3. That the Australian Government revisit its decision to discontinue the National Indigenous Drug and Alcohol Committee.

4. That connections between the Indigenous Advancement Strategy and the Closing the Gap Strategy are clearly articulated and developed in recognition of their capacity to mutually support the other’s priorities, including closing the health and life expectancy gap.

5. That the Tackling Indigenous Smoking programme is retained and funding is increased above current levels to enable consolidation, improvement and expansion of activities until the gap in the rates of smoking between Aboriginal and Torres Strait Islander and non-Indigenous people closes.

6. That proxy indicators are developed to provide insights into the use and availability of health services on Aboriginal and Torres Strait Islander health and life expectancy outcomes.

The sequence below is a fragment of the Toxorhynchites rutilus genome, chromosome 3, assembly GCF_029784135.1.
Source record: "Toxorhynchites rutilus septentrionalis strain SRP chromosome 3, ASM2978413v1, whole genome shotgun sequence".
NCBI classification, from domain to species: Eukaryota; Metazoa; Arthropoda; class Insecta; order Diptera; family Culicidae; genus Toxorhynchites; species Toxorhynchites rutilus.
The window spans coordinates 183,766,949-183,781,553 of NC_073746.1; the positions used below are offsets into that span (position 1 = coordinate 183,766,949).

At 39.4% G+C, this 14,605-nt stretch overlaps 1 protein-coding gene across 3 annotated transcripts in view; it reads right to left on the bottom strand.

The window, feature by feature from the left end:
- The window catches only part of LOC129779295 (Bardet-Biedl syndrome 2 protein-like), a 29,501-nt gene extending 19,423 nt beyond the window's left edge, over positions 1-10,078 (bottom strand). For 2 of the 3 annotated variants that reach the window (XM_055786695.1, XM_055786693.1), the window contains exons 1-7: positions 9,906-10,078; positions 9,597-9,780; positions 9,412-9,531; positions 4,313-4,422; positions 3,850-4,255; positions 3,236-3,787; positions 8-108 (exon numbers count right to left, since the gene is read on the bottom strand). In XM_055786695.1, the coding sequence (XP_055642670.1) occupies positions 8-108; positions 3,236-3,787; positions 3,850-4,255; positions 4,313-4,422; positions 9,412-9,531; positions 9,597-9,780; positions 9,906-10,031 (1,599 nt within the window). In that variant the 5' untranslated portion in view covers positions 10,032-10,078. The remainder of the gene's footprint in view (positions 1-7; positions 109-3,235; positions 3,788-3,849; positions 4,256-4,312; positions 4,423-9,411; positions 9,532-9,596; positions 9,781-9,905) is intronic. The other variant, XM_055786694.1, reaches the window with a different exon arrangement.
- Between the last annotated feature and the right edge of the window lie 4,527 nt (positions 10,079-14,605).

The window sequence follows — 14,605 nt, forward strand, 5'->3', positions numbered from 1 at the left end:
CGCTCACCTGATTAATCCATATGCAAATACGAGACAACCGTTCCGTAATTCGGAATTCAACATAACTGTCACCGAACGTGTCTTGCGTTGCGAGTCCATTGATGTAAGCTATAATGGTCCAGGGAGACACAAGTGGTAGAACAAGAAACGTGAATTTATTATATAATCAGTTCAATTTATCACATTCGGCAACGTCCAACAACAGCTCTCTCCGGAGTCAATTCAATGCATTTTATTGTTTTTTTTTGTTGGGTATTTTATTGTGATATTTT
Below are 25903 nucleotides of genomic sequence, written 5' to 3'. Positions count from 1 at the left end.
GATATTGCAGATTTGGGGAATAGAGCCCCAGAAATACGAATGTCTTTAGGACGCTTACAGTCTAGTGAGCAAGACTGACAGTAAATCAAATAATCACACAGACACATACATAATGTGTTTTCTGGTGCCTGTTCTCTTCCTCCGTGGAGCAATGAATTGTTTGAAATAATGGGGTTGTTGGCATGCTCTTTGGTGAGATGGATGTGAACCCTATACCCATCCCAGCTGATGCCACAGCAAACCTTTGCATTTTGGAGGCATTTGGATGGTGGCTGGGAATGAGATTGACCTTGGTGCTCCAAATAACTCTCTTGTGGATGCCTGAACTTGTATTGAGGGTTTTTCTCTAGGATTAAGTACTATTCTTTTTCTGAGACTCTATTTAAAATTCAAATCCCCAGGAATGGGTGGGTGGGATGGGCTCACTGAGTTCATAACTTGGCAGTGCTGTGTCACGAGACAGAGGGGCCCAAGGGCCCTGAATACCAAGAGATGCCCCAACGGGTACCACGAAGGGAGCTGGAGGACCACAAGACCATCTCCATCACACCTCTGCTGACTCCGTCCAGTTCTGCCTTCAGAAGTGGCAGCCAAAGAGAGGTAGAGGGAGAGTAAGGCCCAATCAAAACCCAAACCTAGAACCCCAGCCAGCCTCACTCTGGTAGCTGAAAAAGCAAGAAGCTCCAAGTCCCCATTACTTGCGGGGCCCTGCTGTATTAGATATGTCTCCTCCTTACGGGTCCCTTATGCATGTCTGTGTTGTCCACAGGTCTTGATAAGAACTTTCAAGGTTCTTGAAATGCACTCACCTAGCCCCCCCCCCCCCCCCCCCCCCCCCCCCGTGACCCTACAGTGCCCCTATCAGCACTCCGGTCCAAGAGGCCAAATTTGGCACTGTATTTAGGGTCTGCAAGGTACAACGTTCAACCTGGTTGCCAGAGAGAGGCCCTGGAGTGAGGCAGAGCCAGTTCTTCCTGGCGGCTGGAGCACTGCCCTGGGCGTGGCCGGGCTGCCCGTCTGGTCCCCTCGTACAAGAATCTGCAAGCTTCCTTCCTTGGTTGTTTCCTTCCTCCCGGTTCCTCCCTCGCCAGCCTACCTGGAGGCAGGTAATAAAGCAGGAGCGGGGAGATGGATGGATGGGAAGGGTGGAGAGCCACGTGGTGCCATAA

7. The National Strategic Framework for Aboriginal and Torres Strait Islander Peoples’ Mental Health and Social and Emotional Wellbeing provides the basis for a dedicated Aboriginal and Torres Strait Islander mental health and social and emotional wellbeing plan. This is developed and implemented with the National Aboriginal and Torres Strait Islander Health Plan, the National Aboriginal and Torres Strait Islander Suicide Prevention Strategy 2013 and the National Aboriginal and Torres Strait Islander Peoples’ Drug Strategy implementation processes in order to avoid duplication, be more efficient, and maximise opportunities in this critical field.

8. That Closing the Gap Targets to reduce imprisonment and violence rates are developed, and activity towards reaching the Targets is funded through justice reinvestment measures.